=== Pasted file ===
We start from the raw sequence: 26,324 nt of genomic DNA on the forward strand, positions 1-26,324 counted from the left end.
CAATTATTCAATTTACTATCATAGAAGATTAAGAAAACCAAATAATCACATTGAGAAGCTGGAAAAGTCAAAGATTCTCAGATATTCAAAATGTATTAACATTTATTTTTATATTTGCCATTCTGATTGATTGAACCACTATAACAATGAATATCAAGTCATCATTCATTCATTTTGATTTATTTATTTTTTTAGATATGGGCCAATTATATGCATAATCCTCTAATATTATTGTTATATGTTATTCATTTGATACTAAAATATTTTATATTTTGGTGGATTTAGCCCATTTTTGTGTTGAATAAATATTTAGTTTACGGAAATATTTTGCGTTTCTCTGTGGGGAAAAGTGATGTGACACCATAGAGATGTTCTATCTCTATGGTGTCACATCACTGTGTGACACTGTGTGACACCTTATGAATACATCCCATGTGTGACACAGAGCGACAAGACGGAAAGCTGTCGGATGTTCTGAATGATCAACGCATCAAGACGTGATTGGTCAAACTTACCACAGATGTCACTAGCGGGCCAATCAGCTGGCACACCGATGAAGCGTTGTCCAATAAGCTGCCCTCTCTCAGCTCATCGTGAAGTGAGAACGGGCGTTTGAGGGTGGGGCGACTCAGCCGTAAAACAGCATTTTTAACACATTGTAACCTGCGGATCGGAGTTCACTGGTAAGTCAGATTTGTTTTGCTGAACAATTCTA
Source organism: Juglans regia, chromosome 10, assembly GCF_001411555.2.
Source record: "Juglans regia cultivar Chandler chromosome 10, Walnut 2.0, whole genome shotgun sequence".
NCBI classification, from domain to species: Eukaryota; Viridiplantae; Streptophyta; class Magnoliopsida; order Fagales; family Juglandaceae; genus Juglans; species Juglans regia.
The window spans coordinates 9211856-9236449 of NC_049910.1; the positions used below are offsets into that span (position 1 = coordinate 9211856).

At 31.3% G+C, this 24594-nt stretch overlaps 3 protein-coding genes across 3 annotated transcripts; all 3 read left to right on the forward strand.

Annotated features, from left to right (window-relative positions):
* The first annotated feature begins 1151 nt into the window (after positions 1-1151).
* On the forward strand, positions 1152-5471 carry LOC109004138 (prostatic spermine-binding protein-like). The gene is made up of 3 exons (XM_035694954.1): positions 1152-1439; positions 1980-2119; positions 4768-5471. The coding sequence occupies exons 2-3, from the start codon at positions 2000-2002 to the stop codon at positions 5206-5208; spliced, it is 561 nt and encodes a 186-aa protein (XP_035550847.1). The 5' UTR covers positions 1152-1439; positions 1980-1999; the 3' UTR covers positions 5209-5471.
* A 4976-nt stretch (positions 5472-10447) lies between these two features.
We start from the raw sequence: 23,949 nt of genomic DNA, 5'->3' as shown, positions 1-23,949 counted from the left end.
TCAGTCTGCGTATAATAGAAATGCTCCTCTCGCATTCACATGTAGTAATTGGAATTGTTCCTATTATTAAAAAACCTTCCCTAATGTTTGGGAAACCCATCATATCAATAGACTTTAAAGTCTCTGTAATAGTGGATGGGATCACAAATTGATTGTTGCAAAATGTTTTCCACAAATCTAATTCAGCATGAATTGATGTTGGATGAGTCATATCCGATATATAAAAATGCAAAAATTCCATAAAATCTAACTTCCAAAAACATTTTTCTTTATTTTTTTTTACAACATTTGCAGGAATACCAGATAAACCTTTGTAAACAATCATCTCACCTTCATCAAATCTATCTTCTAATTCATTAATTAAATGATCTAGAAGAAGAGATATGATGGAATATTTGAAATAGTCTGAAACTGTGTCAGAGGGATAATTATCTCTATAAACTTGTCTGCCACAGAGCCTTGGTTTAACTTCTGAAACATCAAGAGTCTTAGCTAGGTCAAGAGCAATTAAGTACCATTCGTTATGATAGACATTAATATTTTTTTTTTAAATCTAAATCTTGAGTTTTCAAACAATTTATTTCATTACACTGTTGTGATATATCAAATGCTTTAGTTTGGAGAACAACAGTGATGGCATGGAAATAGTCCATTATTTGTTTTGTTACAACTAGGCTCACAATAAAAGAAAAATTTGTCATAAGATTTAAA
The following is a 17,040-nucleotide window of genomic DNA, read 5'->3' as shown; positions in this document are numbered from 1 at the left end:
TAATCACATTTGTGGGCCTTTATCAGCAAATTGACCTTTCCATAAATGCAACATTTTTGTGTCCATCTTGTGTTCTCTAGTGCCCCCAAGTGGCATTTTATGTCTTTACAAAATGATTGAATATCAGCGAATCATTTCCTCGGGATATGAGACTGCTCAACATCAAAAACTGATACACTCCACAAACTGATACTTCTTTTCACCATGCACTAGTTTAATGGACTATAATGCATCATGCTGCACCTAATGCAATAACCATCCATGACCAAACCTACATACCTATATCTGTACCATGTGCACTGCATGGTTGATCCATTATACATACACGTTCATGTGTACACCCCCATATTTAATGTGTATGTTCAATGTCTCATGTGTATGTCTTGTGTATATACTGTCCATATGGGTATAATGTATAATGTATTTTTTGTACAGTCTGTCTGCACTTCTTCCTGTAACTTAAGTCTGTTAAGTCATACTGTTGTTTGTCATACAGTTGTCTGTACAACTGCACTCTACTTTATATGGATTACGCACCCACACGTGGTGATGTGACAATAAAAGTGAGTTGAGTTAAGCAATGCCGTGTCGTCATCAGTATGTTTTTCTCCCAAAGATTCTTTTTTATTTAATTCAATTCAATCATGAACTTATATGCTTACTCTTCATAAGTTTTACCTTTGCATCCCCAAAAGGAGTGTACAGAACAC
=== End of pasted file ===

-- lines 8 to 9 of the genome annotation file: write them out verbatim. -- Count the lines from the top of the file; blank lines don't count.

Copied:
Annotated features, from left to right (window-relative positions):
* The first annotated feature begins 1151 nt into the window (after positions 1-1151).